Staff shortages continue to disrupt airlines, with Alaska Airlines saying the number of workers is “unprecedented” take sick leave causing the airline to cancel 10% of its flights for the rest of January.

Conor Cunningham, an analyst with MKM Partners, said the real question for the industry is whether it will cause carriers to decelerate their planned 2022 growth rate if it continues into the month. 2 and later.

“My expectation is that other airlines will need to slow down,” Cunningham said.

Read more: The spread of Omicron means more food out of stock at US grocery stores

Some hospitals are at a breaking point, having to deal with many workers are sick or exposed compared to the worst of the pandemic.

“We had more staff because they tested positive and contracted Covid than we did,” said Lynda Shrock, vice president of human resources at Logansport Memorial Hospital in Logansport, Indiana. at the beginning.

Closed shop

On Rodeo Drive in Beverly Hills, luxury retailers Gucci, Hermes and Louis Vuitton have all reported employee cases, according to Los Angeles County’s public list outbreak in the workplace. Walmart Inc. closed at least 60 stores in the US for deep cleaning. Apple Inc locations. was Temporarily closed in dozens of places from Alabama to Florida and New York.

Read more: Hospitals struggle to match Walmart Pay as Omicron employees

James McKenna, president of the Pacific Maritime Association, which negotiates labor agreements for 70 companies in 29 ports on the coast, said West Coast ports, which already face import shipments At the border, 160 people who went ashore have tested positive.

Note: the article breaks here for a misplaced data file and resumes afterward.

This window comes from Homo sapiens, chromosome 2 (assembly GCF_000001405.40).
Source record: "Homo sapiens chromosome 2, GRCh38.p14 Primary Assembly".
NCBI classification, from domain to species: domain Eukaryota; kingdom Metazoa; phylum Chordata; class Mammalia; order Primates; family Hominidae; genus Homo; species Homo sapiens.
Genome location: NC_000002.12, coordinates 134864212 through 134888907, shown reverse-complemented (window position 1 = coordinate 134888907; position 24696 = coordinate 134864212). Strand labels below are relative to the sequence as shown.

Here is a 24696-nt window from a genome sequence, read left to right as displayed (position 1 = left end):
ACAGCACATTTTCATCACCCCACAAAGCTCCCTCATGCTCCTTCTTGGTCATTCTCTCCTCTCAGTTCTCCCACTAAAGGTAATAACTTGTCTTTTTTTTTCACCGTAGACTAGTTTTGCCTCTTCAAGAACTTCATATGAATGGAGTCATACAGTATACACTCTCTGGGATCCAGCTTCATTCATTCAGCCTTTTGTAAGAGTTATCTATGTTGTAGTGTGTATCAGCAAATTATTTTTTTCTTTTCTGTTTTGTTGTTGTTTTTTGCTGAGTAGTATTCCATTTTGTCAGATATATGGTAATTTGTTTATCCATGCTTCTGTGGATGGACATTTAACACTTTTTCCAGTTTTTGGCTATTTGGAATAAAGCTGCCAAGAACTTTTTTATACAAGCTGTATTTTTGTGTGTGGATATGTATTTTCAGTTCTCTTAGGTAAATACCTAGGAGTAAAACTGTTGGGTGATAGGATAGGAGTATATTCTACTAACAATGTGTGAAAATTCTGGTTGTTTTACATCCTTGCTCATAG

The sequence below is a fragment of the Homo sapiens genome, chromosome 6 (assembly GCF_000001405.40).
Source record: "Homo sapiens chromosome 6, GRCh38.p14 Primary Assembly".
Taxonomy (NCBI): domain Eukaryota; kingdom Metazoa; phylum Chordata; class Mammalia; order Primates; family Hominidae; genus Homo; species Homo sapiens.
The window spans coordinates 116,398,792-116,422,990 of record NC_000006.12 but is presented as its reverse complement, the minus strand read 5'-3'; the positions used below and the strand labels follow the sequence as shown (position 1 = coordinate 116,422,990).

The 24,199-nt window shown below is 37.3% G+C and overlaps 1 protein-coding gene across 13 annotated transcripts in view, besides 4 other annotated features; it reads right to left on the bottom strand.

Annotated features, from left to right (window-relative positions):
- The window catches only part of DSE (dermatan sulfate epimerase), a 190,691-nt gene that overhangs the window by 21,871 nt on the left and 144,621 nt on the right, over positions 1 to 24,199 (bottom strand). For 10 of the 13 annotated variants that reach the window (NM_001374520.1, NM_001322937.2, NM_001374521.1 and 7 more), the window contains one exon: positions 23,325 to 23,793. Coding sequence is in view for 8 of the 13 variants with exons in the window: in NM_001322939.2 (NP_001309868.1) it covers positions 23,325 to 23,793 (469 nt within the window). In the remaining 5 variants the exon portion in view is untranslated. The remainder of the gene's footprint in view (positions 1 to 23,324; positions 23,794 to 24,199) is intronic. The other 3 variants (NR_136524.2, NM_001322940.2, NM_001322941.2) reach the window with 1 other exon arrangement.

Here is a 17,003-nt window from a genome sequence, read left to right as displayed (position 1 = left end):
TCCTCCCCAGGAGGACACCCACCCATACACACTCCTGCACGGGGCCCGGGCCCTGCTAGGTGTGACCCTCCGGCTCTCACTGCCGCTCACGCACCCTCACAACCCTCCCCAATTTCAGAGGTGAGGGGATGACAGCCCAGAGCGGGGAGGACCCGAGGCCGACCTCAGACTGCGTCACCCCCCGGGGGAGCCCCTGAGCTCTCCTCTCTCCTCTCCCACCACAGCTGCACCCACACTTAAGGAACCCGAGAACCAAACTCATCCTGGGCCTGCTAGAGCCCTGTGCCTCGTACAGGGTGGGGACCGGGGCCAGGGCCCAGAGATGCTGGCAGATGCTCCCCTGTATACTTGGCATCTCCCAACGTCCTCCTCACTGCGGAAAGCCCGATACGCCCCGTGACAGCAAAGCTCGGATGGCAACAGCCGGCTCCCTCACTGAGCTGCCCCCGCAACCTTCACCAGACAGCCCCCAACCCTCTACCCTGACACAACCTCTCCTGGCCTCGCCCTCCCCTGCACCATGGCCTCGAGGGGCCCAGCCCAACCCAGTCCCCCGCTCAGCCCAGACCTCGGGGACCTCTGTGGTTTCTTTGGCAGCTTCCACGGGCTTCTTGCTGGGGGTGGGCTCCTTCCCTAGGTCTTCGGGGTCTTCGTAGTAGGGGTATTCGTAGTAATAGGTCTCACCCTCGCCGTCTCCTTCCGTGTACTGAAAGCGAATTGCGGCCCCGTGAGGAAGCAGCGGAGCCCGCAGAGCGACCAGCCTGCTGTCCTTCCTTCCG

That number speaks of disruption. McKenna added that hundreds of dock workers are staying at home due to contact tracing or awaiting inspections.

McKenna said the backlog of ships out of the ports of Los Angeles and Long Beach, the nation’s busiest, is growing again. “This new variation is so transferable that it changed the game,” he said.

Read more: New York Harbor hustles to cut rare log amid harsh labor woes

In the auto sector, union officials and company representatives said the increase in sick days would not affect production at General Motors Co., Ford Motor Co. and Stellantis NV, owners of the Jeep and Ram brands.

It might just be a matter of time. In a call with reporters on Friday, Scott Keogh, chief executive officer of Volkswagen AG’s US unit, said he had “100%” sure that the industry is about to face production disruptions due to omicrons. “There is no flexible new normal” to assembling a car.